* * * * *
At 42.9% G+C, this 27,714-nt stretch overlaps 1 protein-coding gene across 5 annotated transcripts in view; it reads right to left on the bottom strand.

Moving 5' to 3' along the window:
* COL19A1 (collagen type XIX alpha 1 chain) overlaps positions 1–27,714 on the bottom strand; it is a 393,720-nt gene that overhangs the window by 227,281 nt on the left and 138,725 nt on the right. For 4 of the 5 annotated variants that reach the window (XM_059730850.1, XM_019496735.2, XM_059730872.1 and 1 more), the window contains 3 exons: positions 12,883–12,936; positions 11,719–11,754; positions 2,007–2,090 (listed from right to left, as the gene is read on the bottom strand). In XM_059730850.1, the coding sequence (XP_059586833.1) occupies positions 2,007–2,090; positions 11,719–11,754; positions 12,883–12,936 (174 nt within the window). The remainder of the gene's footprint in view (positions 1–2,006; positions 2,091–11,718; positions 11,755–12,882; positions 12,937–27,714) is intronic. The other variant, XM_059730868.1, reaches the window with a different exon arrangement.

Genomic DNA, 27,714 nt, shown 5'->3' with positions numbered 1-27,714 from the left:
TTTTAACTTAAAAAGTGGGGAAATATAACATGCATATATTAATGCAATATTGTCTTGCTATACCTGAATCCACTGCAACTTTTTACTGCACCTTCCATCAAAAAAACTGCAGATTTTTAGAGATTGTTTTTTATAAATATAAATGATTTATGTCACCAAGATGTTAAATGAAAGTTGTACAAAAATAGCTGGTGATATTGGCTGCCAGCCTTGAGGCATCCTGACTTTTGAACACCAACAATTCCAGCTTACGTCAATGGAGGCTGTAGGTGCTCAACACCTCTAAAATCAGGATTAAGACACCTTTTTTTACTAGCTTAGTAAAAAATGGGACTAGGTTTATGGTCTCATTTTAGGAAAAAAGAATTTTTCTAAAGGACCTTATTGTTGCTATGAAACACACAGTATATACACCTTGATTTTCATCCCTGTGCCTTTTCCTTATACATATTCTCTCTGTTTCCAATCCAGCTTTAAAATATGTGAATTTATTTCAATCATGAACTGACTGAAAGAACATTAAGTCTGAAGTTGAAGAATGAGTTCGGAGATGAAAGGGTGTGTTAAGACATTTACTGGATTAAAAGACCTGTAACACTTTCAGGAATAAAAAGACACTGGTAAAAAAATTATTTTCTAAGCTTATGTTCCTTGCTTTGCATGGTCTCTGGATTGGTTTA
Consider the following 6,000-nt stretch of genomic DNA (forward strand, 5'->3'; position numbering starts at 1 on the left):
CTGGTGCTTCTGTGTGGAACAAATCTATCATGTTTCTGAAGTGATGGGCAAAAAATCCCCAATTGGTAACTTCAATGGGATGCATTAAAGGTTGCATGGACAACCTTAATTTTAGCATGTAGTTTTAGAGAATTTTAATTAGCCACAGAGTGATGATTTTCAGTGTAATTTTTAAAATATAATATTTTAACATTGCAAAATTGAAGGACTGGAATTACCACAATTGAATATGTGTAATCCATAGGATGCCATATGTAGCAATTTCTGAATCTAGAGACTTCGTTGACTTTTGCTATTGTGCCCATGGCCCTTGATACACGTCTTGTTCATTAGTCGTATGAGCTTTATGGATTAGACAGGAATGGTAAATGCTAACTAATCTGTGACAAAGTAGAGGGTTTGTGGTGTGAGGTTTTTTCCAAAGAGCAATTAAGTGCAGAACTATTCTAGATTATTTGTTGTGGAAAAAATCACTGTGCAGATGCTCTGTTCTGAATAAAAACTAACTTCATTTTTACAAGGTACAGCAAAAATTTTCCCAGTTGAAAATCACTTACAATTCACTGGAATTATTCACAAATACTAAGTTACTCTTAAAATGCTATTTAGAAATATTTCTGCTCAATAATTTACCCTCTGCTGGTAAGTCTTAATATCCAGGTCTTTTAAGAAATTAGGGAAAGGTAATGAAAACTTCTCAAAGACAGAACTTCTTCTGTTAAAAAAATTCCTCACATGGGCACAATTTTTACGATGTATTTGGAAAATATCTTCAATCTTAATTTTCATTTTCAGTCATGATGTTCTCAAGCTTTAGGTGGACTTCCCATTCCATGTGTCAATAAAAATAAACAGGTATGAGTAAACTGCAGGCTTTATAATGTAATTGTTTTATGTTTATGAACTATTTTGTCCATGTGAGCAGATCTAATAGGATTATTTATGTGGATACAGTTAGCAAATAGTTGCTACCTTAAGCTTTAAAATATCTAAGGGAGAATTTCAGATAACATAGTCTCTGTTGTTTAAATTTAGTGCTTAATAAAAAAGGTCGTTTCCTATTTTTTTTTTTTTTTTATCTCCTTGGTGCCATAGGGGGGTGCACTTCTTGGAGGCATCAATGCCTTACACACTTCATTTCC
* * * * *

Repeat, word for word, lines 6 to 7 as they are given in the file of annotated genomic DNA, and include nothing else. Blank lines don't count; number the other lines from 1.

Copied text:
Consider the following 6,000-nt stretch of genomic DNA (forward strand, 5'->3'; position numbering starts at 1 on the left):
CTGGTGCTTCTGTGTGGAACAAATCTATCATGTTTCTGAAGTGATGGGCAAAAAATCCCCAATTGGTAACTTCAATGGGATGCATTAAAGGTTGCATGGACAACCTTAATTTTAGCATGTAGTTTTAGAGAATTTTAATTAGCCACAGAGTGATGATTTTCAGTGTAATTTTTAAAATATAATATTTTAACATTGCAAAATTGAAGGACTGGAATTACCACAATTGAATATGTGTAATCCATAGGATGCCATATGTAGCAATTTCTGAATCTAGAGACTTCGTTGACTTTTGCTATTGTGCCCATGGCCCTTGATACACGTCTTGTTCATTAGTCGTATGAGCTTTATGGATTAGACAGGAATGGTAAATGCTAACTAATCTGTGACAAAGTAGAGGGTTTGTGGTGTGAGGTTTTTTCCAAAGAGCAATTAAGTGCAGAACTATTCTAGATTATTTGTTGTGGAAAAAATCACTGTGCAGATGCTCTGTTCTGAATAAAAACTAACTTCATTTTTACAAGGTACAGCAAAAATTTTCCCAGTTGAAAATCACTTACAATTCACTGGAATTATTCACAAATACTAAGTTACTCTTAAAATGCTATTTAGAAATATTTCTGCTCAATAATTTACCCTCTGCTGGTAAGTCTTAATATCCAGGTCTTTTAAGAAATTAGGGAAAGGTAATGAAAACTTCTCAAAGACAGAACTTCTTCTGTTAAAAAAATTCCTCACATGGGCACAATTTTTACGATGTATTTGGAAAATATCTTCAATCTTAATTTTCATTTTCAGTCATGATGTTCTCAAGCTTTAGGTGGACTTCCCATTCCATGTGTCAATAAAAATAAACAGGTATGAGTAAACTGCAGGCTTTATAATGTAATTGTTTTATGTTTATGAACTATTTTGTCCATGTGAGCAGATCTAATAGGATTATTTATGTGGATACAGTTAGCAAATAGTTGCTACCTTAAGCTTTAAAATATCTAAGGGAGAATTTCAGATAACATAGTCTCTGTTGTTTAAATTTAGTGCTTAATAAAAAAGGTCGTTTCCTATTTTTTTTTTTTTTTTATCTCCTTGGTGCCATAGGGGGGTGCACTTCTTGGAGGCATCAATGCCTTACACACTTCATTTCC